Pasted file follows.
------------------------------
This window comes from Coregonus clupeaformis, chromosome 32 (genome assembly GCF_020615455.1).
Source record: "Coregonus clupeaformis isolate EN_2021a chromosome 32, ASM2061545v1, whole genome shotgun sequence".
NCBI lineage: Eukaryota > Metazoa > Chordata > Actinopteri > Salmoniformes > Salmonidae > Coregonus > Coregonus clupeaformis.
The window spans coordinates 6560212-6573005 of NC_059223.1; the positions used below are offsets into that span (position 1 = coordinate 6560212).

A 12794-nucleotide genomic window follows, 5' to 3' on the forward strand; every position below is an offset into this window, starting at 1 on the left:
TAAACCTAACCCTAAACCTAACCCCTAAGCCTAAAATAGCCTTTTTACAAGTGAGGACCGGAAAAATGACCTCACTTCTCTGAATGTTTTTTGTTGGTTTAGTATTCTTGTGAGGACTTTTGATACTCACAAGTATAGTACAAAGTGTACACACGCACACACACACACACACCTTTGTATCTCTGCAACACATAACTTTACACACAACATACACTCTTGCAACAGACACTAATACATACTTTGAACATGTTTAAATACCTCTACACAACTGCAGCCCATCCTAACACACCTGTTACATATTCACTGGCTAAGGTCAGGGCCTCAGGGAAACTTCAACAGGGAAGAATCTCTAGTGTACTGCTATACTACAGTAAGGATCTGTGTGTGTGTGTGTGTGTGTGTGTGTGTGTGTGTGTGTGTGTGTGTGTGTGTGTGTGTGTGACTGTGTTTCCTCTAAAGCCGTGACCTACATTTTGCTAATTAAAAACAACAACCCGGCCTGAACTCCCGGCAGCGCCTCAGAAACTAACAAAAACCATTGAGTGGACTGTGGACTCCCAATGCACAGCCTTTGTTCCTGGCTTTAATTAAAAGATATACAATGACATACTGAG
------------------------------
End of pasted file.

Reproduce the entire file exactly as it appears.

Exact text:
This window comes from Coregonus clupeaformis, chromosome 32 (genome assembly GCF_020615455.1).
Source record: "Coregonus clupeaformis isolate EN_2021a chromosome 32, ASM2061545v1, whole genome shotgun sequence".
NCBI lineage: Eukaryota > Metazoa > Chordata > Actinopteri > Salmoniformes > Salmonidae > Coregonus > Coregonus clupeaformis.
The window spans coordinates 6560212-6573005 of NC_059223.1; the positions used below are offsets into that span (position 1 = coordinate 6560212).

A 12794-nucleotide genomic window follows, 5' to 3' on the forward strand; every position below is an offset into this window, starting at 1 on the left:
TAAACCTAACCCTAAACCTAACCCCTAAGCCTAAAATAGCCTTTTTACAAGTGAGGACCGGAAAAATGACCTCACTTCTCTGAATGTTTTTTGTTGGTTTAGTATTCTTGTGAGGACTTTTGATACTCACAAGTATAGTACAAAGTGTACACACGCACACACACACACACACCTTTGTATCTCTGCAACACATAACTTTACACACAACATACACTCTTGCAACAGACACTAATACATACTTTGAACATGTTTAAATACCTCTACACAACTGCAGCCCATCCTAACACACCTGTTACATATTCACTGGCTAAGGTCAGGGCCTCAGGGAAACTTCAACAGGGAAGAATCTCTAGTGTACTGCTATACTACAGTAAGGATCTGTGTGTGTGTGTGTGTGTGTGTGTGTGTGTGTGTGTGTGTGTGTGTGTGTGTGTGTGTGTGACTGTGTTTCCTCTAAAGCCGTGACCTACATTTTGCTAATTAAAAACAACAACCCGGCCTGAACTCCCGGCAGCGCCTCAGAAACTAACAAAAACCATTGAGTGGACTGTGGACTCCCAATGCACAGCCTTTGTTCCTGGCTTTAATTAAAAGATATACAATGACATACTGAG